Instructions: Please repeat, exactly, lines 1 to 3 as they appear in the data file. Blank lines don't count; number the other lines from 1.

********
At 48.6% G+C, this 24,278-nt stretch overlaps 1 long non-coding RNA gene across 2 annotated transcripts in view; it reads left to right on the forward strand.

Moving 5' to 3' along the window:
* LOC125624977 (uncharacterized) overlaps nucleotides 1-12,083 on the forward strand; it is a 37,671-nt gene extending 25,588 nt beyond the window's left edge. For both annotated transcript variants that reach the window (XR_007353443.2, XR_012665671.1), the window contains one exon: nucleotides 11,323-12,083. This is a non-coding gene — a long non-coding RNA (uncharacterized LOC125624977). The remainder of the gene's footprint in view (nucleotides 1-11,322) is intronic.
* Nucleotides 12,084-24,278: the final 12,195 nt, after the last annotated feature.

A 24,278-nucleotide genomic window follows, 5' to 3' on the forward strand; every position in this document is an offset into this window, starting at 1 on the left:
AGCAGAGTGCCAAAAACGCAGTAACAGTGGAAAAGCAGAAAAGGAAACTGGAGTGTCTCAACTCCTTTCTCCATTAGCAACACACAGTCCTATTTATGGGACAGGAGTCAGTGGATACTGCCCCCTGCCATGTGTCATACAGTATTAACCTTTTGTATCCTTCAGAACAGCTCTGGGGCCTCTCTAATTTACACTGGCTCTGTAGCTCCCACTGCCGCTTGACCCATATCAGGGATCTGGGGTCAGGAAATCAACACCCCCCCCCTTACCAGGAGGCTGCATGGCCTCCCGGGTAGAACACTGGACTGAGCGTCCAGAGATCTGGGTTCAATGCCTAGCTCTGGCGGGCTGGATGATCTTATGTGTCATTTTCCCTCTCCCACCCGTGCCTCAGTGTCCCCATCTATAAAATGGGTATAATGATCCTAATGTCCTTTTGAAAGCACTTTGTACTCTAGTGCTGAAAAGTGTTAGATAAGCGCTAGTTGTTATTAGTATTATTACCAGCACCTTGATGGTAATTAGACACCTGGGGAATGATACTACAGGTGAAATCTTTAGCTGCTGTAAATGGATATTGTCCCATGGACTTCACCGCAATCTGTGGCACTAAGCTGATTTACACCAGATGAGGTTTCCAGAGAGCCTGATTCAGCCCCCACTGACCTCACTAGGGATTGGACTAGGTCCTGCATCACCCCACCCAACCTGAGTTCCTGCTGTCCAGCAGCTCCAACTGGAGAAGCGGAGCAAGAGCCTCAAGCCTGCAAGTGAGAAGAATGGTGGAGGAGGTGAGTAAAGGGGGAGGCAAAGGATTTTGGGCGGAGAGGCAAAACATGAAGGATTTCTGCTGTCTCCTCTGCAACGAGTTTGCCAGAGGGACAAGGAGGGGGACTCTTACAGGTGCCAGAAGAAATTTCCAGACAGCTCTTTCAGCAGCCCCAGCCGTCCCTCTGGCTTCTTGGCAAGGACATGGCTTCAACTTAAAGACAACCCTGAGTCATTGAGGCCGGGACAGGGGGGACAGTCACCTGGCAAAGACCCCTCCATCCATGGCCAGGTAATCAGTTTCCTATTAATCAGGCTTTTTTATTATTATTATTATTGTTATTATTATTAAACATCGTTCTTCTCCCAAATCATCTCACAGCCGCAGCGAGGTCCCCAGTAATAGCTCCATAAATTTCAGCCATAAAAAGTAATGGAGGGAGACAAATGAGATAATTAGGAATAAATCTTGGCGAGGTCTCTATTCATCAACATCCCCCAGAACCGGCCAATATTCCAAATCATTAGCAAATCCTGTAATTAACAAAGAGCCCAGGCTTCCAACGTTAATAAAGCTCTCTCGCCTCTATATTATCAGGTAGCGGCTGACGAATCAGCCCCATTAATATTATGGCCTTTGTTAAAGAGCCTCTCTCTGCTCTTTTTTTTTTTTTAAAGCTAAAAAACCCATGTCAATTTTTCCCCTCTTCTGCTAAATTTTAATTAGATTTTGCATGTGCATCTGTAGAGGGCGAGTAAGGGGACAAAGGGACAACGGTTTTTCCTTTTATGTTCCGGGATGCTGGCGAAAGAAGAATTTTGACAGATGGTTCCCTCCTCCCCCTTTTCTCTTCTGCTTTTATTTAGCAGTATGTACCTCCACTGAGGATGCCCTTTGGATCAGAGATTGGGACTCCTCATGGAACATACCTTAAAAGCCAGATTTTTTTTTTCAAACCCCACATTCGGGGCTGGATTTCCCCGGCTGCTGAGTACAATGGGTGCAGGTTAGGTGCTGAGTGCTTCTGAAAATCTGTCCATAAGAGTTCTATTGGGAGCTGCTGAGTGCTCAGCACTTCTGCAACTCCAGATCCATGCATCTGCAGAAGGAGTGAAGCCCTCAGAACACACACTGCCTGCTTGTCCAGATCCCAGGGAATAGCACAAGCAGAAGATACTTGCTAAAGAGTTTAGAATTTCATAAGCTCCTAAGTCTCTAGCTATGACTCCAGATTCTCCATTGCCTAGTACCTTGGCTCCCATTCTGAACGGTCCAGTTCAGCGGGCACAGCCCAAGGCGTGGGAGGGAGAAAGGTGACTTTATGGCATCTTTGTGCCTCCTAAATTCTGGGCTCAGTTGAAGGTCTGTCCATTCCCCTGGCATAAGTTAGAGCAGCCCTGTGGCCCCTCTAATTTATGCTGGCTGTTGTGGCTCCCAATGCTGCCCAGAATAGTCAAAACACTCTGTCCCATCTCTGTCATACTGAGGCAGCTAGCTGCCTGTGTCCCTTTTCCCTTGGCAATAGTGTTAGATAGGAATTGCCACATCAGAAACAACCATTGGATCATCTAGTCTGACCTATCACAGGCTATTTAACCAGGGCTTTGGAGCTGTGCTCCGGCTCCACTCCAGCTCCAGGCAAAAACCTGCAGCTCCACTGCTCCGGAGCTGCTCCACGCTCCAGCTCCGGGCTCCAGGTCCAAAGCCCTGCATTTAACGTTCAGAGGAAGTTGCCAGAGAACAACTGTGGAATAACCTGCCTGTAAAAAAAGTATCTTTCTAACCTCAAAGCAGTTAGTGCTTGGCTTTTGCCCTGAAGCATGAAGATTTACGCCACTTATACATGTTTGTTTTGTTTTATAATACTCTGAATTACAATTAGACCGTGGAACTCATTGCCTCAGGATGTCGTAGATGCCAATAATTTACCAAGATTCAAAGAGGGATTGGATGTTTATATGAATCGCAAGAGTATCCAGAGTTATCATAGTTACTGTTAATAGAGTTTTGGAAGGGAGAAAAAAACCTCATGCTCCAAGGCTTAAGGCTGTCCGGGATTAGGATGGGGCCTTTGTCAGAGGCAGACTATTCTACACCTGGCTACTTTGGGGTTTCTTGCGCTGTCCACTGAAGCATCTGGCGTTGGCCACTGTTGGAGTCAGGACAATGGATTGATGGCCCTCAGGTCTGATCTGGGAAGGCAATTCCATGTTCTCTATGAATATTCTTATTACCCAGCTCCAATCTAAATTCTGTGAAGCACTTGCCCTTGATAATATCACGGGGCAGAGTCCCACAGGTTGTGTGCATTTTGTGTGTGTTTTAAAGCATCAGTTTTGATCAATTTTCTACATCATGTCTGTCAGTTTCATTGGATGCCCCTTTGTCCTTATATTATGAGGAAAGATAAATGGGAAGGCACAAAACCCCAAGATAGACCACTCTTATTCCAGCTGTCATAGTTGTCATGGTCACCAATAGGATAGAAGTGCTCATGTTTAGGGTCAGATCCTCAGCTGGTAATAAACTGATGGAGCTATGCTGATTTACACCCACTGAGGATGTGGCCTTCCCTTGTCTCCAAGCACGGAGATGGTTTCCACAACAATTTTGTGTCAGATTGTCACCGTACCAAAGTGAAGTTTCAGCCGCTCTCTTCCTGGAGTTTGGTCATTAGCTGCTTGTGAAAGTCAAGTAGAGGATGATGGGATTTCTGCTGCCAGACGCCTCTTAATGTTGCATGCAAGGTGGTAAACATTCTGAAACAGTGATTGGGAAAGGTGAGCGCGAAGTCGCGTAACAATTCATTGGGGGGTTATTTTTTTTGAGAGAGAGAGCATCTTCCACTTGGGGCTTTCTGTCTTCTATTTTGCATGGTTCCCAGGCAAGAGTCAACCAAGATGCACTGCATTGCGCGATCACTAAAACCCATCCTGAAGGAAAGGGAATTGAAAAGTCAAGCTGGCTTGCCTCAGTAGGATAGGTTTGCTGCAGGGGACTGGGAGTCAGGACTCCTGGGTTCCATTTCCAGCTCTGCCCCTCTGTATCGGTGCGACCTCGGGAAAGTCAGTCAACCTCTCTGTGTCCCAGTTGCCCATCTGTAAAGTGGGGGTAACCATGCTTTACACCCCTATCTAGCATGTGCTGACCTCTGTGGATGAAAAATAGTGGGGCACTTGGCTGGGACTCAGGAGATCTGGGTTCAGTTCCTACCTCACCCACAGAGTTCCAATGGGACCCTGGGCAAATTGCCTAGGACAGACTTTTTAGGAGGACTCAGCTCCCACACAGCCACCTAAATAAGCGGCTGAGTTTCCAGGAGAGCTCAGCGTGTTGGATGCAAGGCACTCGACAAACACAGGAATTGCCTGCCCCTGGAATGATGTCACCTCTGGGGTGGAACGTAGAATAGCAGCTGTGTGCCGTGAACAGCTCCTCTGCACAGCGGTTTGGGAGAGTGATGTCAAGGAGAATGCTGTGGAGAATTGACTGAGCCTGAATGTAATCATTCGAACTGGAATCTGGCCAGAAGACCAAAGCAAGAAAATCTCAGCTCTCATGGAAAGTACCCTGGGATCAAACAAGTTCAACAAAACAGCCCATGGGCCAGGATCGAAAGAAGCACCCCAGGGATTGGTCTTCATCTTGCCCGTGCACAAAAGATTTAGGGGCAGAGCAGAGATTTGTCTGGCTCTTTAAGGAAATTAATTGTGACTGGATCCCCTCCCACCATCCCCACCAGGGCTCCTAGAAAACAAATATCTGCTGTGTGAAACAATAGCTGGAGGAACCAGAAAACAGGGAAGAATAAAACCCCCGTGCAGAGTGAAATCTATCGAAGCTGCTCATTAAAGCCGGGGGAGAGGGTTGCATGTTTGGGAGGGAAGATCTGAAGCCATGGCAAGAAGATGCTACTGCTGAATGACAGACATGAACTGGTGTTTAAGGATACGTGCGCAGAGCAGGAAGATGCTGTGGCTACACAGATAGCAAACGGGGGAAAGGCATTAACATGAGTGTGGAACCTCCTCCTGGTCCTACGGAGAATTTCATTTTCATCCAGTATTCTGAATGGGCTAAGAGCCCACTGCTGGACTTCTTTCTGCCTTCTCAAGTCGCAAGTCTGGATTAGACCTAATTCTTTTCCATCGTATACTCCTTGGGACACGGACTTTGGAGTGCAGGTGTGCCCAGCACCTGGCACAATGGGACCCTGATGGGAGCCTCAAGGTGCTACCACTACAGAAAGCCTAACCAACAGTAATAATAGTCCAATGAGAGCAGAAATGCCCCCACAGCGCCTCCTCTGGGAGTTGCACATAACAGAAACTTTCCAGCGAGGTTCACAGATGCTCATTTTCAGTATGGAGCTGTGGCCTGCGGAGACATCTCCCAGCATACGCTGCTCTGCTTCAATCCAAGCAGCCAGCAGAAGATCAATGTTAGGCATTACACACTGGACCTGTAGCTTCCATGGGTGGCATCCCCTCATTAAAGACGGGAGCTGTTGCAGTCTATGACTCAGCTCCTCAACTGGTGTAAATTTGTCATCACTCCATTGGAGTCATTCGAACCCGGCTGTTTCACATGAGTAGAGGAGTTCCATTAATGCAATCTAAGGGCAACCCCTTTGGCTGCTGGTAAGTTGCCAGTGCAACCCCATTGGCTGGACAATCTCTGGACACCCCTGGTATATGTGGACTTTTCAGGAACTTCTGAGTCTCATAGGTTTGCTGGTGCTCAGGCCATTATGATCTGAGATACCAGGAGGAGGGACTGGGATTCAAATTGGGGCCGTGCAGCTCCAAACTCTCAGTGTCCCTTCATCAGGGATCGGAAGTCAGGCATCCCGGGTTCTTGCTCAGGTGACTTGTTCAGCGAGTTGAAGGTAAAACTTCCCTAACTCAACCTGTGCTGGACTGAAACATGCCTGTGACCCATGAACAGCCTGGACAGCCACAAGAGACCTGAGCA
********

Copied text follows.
At 48.6% G+C, this 24,278-nt stretch overlaps 1 long non-coding RNA gene across 2 annotated transcripts in view; it reads left to right on the forward strand.

Moving 5' to 3' along the window:
* LOC125624977 (uncharacterized) overlaps nucleotides 1-12,083 on the forward strand; it is a 37,671-nt gene extending 25,588 nt beyond the window's left edge. For both annotated transcript variants that reach the window (XR_007353443.2, XR_012665671.1), the window contains one exon: nucleotides 11,323-12,083. This is a non-coding gene — a long non-coding RNA (uncharacterized LOC125624977). The remainder of the gene's footprint in view (nucleotides 1-11,322) is intronic.